White House Rejects Claims Biden Discussing Campaign Future With Family

By Emel Akan

The White House on June 29 denied rumors that President Joe Biden returned to Camp David to consult his family members about the future of his re-election campaign.

The statement came after NBC News reported that the president had visited Camp David to meet with family members and decide whether to continue or end his campaign early due to growing concerns over his debate performance, citing five anonymous sources.

President Biden’s travel to Camp David was scheduled before the June 27 debate.

“The premise of the story is not accurate,” a Biden official told reporters on Saturday evening, referring to the NBC News report.

Officials said the Biden family would be taking a family photo at Camp David.

“We publicly announced the Camp David trip on 6/23, which NBC News apparently missed,” Andrew Bates, White House senior deputy press secretary and deputy assistant to the president, also wrote on X on Saturday evening.

“Then they never came to us for comment about it at all. I hope standards are not in decline,” Mr. Bates said.

Both the Biden and Trump campaigns have ramped up their efforts to raise funds after the debate, reaching out to voters with messages and emails.

President Biden’s campaign announced that it has raised $33 million since the debate, with nearly 80 percent of that coming from grassroots supporters.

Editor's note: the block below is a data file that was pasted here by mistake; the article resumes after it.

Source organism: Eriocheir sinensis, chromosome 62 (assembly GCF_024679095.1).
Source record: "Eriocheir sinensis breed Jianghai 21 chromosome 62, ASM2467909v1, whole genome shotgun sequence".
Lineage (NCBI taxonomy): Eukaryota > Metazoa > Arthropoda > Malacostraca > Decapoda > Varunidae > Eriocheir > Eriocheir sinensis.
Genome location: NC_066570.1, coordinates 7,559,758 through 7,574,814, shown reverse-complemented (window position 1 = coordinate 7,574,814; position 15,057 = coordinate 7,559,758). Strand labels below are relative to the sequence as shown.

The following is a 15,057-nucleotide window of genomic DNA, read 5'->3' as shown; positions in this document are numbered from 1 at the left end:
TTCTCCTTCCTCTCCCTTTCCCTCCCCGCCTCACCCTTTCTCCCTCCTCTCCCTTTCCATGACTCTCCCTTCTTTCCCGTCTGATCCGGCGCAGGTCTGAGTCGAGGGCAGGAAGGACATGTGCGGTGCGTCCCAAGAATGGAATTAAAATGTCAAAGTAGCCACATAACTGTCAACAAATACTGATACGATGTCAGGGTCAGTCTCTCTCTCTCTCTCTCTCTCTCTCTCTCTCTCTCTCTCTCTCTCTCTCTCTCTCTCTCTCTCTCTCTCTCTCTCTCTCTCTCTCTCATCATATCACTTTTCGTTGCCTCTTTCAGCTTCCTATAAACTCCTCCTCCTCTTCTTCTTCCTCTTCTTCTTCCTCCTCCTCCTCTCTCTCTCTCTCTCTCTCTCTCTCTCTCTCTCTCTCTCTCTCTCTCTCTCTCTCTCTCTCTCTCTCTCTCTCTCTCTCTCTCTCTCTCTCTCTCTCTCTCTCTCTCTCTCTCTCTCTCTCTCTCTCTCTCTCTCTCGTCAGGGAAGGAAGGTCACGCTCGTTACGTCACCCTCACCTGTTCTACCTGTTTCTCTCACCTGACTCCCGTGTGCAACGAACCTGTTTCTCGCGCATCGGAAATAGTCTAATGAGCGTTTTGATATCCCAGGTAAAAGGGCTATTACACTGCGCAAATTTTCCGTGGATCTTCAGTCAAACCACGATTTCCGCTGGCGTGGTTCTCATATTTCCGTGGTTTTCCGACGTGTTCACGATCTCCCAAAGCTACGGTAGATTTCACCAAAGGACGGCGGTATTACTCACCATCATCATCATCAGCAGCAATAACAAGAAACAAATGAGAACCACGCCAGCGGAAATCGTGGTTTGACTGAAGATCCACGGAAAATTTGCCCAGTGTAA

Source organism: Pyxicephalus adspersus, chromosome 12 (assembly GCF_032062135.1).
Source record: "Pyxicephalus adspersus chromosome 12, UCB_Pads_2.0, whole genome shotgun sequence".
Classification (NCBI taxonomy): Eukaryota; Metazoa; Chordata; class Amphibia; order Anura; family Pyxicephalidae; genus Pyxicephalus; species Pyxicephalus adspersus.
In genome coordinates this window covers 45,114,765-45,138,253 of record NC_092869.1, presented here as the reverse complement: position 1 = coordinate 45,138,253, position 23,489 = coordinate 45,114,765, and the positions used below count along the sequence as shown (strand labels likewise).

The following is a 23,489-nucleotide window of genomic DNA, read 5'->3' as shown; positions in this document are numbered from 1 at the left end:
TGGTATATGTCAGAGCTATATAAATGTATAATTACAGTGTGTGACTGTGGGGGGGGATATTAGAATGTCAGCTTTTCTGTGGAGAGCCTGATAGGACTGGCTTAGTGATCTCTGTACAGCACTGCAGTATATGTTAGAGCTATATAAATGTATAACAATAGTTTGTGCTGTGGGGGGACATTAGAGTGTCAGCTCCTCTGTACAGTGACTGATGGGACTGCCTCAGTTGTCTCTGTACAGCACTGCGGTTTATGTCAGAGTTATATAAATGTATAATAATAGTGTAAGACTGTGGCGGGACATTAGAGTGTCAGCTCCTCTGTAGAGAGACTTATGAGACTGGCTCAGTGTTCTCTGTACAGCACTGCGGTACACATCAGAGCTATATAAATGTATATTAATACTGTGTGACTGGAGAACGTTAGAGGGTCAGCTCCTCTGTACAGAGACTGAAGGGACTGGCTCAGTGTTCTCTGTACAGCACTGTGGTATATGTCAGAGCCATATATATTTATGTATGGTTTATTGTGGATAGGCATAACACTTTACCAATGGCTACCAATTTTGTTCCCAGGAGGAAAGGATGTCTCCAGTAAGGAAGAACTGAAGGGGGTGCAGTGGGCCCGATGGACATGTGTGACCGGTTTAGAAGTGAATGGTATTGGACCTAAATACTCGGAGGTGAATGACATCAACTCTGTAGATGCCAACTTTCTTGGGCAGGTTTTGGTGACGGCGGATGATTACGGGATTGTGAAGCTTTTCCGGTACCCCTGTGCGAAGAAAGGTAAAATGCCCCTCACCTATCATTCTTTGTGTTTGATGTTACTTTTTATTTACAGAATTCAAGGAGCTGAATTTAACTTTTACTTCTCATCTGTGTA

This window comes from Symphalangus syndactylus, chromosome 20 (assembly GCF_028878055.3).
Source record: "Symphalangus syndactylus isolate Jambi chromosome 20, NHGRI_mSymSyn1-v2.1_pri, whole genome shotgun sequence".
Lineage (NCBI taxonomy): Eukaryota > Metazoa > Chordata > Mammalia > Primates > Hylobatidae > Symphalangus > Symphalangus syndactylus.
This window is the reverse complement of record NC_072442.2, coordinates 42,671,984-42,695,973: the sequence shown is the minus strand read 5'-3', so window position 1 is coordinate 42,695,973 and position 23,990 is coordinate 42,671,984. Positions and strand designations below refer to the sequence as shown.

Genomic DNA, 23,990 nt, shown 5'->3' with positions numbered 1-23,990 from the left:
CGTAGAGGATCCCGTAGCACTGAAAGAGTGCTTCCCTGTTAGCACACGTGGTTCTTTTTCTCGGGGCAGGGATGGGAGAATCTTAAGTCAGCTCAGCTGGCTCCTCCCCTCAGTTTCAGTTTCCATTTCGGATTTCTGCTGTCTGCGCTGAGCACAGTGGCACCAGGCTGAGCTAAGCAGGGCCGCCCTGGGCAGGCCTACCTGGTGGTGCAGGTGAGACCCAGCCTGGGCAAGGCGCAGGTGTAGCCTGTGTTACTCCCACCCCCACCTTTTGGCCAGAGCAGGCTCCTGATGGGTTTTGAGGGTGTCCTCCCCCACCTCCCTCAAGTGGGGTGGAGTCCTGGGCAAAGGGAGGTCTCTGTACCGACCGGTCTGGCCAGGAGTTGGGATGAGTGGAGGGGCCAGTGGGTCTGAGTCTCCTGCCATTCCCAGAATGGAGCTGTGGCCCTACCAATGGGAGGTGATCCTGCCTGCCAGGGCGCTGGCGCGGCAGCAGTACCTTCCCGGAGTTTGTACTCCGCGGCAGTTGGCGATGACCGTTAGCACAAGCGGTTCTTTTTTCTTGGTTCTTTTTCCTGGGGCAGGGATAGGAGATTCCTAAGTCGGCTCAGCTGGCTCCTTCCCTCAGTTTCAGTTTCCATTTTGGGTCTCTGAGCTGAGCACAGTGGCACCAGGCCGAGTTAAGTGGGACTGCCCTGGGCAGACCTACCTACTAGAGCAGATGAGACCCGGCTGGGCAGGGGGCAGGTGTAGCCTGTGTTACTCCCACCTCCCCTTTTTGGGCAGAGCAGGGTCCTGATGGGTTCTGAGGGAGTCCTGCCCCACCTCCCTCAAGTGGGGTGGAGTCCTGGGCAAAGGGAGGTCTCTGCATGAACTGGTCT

Following the debate, President Biden also traveled to New York and New Jersey to raise funds in wealthy ZIP codes such as the Hamptons.

“I understand the concern about the debate. I get it. I didn’t have a great night,” President Biden told supporters on June 29 at a campaign reception in East Hampton.

“Voters had a different reaction than the pundits,” he said, noting that a number of polls indicated a minimal change in voters’ decisions.

During his speech, President Biden also mentioned the recent op-ed by The New York Times editorial board, which called on the Democratic incumbent to withdraw from the 2024 race.

Neither the Biden campaign, nor the White House immediately responded to requests for comment from The Epoch Times.

However, Biden’s campaign chair, Jen O’Malley Dillon, chastised the media in a June 29 memo.

“It’s a familiar story: Following Thursday night’s debate, the beltway class is counting Joe Biden out. The data in the battleground states, though, tells a different story,” she wrote.

“If we do see changes in polling in the coming weeks, it will not be the first time that overblown media narratives have driven temporary dips in the polls,” she noted, pointing to the 2012 race when President Barack Obama’s debate performance led to a temporary loss of support.

On June 27, President Biden and former President Donald Trump faced off for 90 minutes in their first 2024 presidential debate at CNN’s studio in Atlanta.

According to the network’s flash poll, a majority of debate watchers, 67 percent, believed that former President Trump outperformed President Biden, compared to 33 percent who believed the opposite.

Meanwhile, in the same poll, 81 percent of registered voters who watched the debate said it did not affect their decision about who they would vote for, while 14 percent said it made them reconsider but did not change their view. Five percent said it impacted their opinions about who to vote for in November.

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